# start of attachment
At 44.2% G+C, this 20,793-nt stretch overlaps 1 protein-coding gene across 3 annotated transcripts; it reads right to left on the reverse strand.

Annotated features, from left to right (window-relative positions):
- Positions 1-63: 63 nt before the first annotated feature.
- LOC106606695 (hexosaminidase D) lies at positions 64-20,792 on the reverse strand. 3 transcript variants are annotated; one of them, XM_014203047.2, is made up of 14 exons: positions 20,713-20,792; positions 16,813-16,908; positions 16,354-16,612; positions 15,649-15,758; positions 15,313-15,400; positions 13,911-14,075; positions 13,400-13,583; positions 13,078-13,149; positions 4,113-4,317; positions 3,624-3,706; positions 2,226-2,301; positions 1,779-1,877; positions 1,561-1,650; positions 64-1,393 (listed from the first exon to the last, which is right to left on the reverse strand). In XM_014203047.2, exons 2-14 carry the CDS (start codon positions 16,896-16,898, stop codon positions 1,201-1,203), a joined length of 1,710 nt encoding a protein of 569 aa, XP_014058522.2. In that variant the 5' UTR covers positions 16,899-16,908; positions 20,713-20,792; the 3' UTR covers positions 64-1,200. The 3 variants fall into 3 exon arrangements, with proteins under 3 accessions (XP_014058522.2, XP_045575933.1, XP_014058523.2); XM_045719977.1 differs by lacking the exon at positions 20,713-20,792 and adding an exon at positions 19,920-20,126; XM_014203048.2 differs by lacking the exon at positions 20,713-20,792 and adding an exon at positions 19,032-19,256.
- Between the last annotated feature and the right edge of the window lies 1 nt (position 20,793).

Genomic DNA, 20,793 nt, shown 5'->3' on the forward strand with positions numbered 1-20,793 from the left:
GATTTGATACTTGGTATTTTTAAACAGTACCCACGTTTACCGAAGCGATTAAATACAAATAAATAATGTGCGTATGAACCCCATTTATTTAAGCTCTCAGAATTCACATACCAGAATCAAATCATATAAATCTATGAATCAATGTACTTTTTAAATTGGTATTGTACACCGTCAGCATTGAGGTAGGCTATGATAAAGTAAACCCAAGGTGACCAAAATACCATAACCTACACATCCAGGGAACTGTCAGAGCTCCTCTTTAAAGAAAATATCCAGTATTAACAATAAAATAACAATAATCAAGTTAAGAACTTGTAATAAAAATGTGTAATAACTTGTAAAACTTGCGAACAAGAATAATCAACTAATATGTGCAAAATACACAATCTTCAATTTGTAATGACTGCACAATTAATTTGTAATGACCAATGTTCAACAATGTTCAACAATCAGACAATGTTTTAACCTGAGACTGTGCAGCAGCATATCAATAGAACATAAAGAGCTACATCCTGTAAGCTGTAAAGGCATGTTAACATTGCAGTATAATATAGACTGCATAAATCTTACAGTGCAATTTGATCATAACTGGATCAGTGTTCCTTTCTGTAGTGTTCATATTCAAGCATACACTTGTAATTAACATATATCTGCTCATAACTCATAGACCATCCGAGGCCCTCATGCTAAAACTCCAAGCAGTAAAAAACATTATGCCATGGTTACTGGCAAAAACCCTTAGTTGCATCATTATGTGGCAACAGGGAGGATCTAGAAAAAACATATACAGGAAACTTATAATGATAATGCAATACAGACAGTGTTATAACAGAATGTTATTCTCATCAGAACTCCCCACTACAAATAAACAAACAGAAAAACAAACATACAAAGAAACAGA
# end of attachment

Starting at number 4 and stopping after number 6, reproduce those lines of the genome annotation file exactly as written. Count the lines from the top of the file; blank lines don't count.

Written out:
- LOC106606695 (hexosaminidase D) lies at positions 64-20,792 on the reverse strand. 3 transcript variants are annotated; one of them, XM_014203047.2, is made up of 14 exons: positions 20,713-20,792; positions 16,813-16,908; positions 16,354-16,612; positions 15,649-15,758; positions 15,313-15,400; positions 13,911-14,075; positions 13,400-13,583; positions 13,078-13,149; positions 4,113-4,317; positions 3,624-3,706; positions 2,226-2,301; positions 1,779-1,877; positions 1,561-1,650; positions 64-1,393 (listed from the first exon to the last, which is right to left on the reverse strand). In XM_014203047.2, exons 2-14 carry the CDS (start codon positions 16,896-16,898, stop codon positions 1,201-1,203), a joined length of 1,710 nt encoding a protein of 569 aa, XP_014058522.2. In that variant the 5' UTR covers positions 16,899-16,908; positions 20,713-20,792; the 3' UTR covers positions 64-1,200. The 3 variants fall into 3 exon arrangements, with proteins under 3 accessions (XP_014058522.2, XP_045575933.1, XP_014058523.2); XM_045719977.1 differs by lacking the exon at positions 20,713-20,792 and adding an exon at positions 19,920-20,126; XM_014203048.2 differs by lacking the exon at positions 20,713-20,792 and adding an exon at positions 19,032-19,256.
- Between the last annotated feature and the right edge of the window lies 1 nt (position 20,793).

Genomic DNA, 20,793 nt, shown 5'->3' on the forward strand with positions numbered 1-20,793 from the left: